And that in essence will have will show us the budget versus actual which is in essence the other report that we’ll take a look at. So that’s kind of how you can manipulate the report. Let’s go and open up the caret on the left hand side, go into the Report Center, look at the other one, which is going to be that budget versus actual opening up the budget versus actual we’re looking for the balance sheet we have to listed out this time we’re looking for that balance sheet. Okay, and finish.



And then we have our range up top. So now we’ve got the budget versus actual so we have all the way through 12 months very long report, let’s close the carrot up top, we’ve got the actual data, the budgeted data, the difference, and the percent change, just as we saw, in essence with the income statement for the 12 months, once again, we might limit it to the data that we have, which is 401012.



Dude, two to 203 31 to two. And so there we have it. So we got January actual versus the budget, the difference the percent February, the actual versus the budget, the difference the percent and then March, we don’t have any actual numbers yet, or very few at least. But so it’s well we don’t have any change. We didn’t put the budgeted number in. So So I mean the actual numbers in so it’s going to be pulling in from you know, there’s no data that has changed since the February numbers.



So these numbers will in essence be the same. We had a couple transactions that were involved here. So that we got the march budget versus actual and the difference here. If we’re running just the the Two months that have data in in in them, we can say January 1 2022, through Oh 228 to two.



And so there’s the act, the months that have the activities within them. So remember, when you’re thinking about the budget information, usually you’re thinking about the income statement, you’re usually thinking, you know, we’re going to take the data from QuickBooks in the past, export it to Excel, usually starting with the income statement, do the budget, and then put that back into the system.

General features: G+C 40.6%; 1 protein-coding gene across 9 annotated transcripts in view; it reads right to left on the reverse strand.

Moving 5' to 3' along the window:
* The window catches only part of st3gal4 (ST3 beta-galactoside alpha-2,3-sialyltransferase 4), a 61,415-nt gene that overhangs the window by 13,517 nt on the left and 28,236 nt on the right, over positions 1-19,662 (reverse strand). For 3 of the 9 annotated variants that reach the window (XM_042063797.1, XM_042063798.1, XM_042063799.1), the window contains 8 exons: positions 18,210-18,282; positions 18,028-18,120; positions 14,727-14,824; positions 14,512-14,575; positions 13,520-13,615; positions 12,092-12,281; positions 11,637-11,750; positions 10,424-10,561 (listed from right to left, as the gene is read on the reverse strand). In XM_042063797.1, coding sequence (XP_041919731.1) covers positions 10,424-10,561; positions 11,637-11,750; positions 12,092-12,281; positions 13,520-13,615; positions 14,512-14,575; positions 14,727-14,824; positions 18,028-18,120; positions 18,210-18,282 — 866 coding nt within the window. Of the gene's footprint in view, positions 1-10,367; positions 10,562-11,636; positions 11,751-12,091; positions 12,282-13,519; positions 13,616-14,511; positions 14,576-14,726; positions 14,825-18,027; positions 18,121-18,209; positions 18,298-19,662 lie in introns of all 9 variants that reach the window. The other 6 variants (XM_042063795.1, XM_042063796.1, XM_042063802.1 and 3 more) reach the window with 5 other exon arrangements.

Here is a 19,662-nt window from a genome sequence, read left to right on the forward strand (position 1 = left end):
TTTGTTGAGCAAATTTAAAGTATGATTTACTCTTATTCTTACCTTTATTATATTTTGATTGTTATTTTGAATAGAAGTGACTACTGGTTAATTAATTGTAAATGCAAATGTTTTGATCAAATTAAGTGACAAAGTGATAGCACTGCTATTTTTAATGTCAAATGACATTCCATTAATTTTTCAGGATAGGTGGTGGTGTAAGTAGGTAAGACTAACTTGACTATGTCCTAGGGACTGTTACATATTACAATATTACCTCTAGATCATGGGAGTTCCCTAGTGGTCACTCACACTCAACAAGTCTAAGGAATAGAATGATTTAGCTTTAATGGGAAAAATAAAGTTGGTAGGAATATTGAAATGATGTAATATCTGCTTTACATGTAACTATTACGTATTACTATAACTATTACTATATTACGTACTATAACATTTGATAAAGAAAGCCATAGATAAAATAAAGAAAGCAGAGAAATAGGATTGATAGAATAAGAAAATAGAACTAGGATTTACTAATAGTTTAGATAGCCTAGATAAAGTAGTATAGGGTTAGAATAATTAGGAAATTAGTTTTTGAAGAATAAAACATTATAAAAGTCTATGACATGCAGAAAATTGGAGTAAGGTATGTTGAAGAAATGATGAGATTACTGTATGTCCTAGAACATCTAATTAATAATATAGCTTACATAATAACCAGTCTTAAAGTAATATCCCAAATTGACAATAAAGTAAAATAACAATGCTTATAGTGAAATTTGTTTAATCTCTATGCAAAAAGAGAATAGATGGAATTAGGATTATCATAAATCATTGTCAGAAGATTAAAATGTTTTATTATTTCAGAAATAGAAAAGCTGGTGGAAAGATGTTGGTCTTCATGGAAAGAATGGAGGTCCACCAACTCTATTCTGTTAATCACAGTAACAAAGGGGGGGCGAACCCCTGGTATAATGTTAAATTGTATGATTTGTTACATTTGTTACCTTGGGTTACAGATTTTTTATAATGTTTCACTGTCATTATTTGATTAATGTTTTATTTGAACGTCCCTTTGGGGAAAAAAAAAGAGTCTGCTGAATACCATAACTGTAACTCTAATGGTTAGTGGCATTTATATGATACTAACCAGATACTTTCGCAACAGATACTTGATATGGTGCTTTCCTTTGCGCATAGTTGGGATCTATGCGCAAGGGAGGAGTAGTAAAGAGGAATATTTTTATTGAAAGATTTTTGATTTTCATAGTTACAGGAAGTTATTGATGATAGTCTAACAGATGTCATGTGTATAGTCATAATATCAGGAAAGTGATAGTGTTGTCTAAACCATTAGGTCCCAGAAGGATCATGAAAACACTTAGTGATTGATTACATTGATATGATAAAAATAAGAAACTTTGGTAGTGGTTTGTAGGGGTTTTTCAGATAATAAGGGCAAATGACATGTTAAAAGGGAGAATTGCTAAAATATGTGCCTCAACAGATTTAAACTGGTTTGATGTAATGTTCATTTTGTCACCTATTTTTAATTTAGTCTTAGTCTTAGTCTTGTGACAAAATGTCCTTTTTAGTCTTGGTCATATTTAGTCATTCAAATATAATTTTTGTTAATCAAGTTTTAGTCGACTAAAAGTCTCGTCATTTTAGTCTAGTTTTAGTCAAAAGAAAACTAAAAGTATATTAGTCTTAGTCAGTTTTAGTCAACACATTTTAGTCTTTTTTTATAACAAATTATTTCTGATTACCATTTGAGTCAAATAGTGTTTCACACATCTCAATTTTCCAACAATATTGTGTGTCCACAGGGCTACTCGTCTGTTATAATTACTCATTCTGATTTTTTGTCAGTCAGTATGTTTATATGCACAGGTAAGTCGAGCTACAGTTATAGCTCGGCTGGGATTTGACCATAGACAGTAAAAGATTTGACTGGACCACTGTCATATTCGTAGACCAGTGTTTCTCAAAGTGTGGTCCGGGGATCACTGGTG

And then possibly thinking about the balance sheet, possibly adding that into a more detailed budget scenario. And in part, what you’re doing there is taking a look at where you stood before you did the income statement, budget income statement being the poor performance, how you’re going to perform, to then determine where you’re going to basically end up at the end. So after the performance, the balance sheet will be the point in time at the end of that timeframe.



You can see here that we just have the two points and times we don’t have a total over here, as we saw with the income statement because the budget is as of a point in time, I do want to make a quick reminder as well, that when you put the balance sheet in place, that you don’t have those same kind of restraints that you might be used to within QuickBooks to to make sure that everything ties out.



So you remember that when we put this into the to the system in Excel, we kind of had to put the plug in or think about what the equity should be. And so you don’t so you don’t have that same kind of that information that’s going to be tying out when you just plug in the information with regards to the budgets. That’s something of course, to be aware of when you’re trying to populate the budgeting information.